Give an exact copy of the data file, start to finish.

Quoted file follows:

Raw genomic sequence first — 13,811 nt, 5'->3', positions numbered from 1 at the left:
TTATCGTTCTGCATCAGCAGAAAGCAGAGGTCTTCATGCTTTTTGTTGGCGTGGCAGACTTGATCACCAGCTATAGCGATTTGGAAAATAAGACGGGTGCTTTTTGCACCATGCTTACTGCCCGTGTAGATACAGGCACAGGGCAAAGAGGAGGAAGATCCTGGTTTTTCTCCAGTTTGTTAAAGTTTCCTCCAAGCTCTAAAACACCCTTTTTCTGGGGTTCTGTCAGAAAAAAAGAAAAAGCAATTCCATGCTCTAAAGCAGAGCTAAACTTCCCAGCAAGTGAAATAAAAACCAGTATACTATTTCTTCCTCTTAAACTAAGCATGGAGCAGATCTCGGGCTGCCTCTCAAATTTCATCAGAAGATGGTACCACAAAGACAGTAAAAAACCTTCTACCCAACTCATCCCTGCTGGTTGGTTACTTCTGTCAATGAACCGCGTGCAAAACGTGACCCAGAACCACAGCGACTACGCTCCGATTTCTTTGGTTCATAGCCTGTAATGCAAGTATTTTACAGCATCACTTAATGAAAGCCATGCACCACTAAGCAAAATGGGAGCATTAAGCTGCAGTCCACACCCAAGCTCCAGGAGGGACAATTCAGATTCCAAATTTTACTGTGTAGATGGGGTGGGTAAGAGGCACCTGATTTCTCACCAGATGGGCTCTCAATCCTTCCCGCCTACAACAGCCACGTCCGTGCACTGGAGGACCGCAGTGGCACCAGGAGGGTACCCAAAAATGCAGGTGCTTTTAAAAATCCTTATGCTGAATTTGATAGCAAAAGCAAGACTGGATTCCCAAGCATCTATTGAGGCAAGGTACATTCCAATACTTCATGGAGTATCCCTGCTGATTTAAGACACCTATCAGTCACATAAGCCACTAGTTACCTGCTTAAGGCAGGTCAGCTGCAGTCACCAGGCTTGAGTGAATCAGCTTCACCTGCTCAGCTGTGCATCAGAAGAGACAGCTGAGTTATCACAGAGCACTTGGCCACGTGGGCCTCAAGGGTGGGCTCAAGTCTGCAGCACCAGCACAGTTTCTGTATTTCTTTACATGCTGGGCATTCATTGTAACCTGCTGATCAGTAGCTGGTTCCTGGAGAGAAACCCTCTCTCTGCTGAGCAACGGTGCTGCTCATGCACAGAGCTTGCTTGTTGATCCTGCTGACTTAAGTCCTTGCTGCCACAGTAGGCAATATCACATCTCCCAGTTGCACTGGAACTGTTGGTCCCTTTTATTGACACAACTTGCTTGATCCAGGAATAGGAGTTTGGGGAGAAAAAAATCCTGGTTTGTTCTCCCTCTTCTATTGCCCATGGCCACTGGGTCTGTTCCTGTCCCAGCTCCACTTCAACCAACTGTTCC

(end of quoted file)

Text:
Raw genomic sequence first — 13,811 nt, 5'->3', positions numbered from 1 at the left:
TTATCGTTCTGCATCAGCAGAAAGCAGAGGTCTTCATGCTTTTTGTTGGCGTGGCAGACTTGATCACCAGCTATAGCGATTTGGAAAATAAGACGGGTGCTTTTTGCACCATGCTTACTGCCCGTGTAGATACAGGCACAGGGCAAAGAGGAGGAAGATCCTGGTTTTTCTCCAGTTTGTTAAAGTTTCCTCCAAGCTCTAAAACACCCTTTTTCTGGGGTTCTGTCAGAAAAAAAGAAAAAGCAATTCCATGCTCTAAAGCAGAGCTAAACTTCCCAGCAAGTGAAATAAAAACCAGTATACTATTTCTTCCTCTTAAACTAAGCATGGAGCAGATCTCGGGCTGCCTCTCAAATTTCATCAGAAGATGGTACCACAAAGACAGTAAAAAACCTTCTACCCAACTCATCCCTGCTGGTTGGTTACTTCTGTCAATGAACCGCGTGCAAAACGTGACCCAGAACCACAGCGACTACGCTCCGATTTCTTTGGTTCATAGCCTGTAATGCAAGTATTTTACAGCATCACTTAATGAAAGCCATGCACCACTAAGCAAAATGGGAGCATTAAGCTGCAGTCCACACCCAAGCTCCAGGAGGGACAATTCAGATTCCAAATTTTACTGTGTAGATGGGGTGGGTAAGAGGCACCTGATTTCTCACCAGATGGGCTCTCAATCCTTCCCGCCTACAACAGCCACGTCCGTGCACTGGAGGACCGCAGTGGCACCAGGAGGGTACCCAAAAATGCAGGTGCTTTTAAAAATCCTTATGCTGAATTTGATAGCAAAAGCAAGACTGGATTCCCAAGCATCTATTGAGGCAAGGTACATTCCAATACTTCATGGAGTATCCCTGCTGATTTAAGACACCTATCAGTCACATAAGCCACTAGTTACCTGCTTAAGGCAGGTCAGCTGCAGTCACCAGGCTTGAGTGAATCAGCTTCACCTGCTCAGCTGTGCATCAGAAGAGACAGCTGAGTTATCACAGAGCACTTGGCCACGTGGGCCTCAAGGGTGGGCTCAAGTCTGCAGCACCAGCACAGTTTCTGTATTTCTTTACATGCTGGGCATTCATTGTAACCTGCTGATCAGTAGCTGGTTCCTGGAGAGAAACCCTCTCTCTGCTGAGCAACGGTGCTGCTCATGCACAGAGCTTGCTTGTTGATCCTGCTGACTTAAGTCCTTGCTGCCACAGTAGGCAATATCACATCTCCCAGTTGCACTGGAACTGTTGGTCCCTTTTATTGACACAACTTGCTTGATCCAGGAATAGGAGTTTGGGGAGAAAAAAATCCTGGTTTGTTCTCCCTCTTCTATTGCCCATGGCCACTGGGTCTGTTCCTGTCCCAGCTCCACTTCAACCAACTGTTCC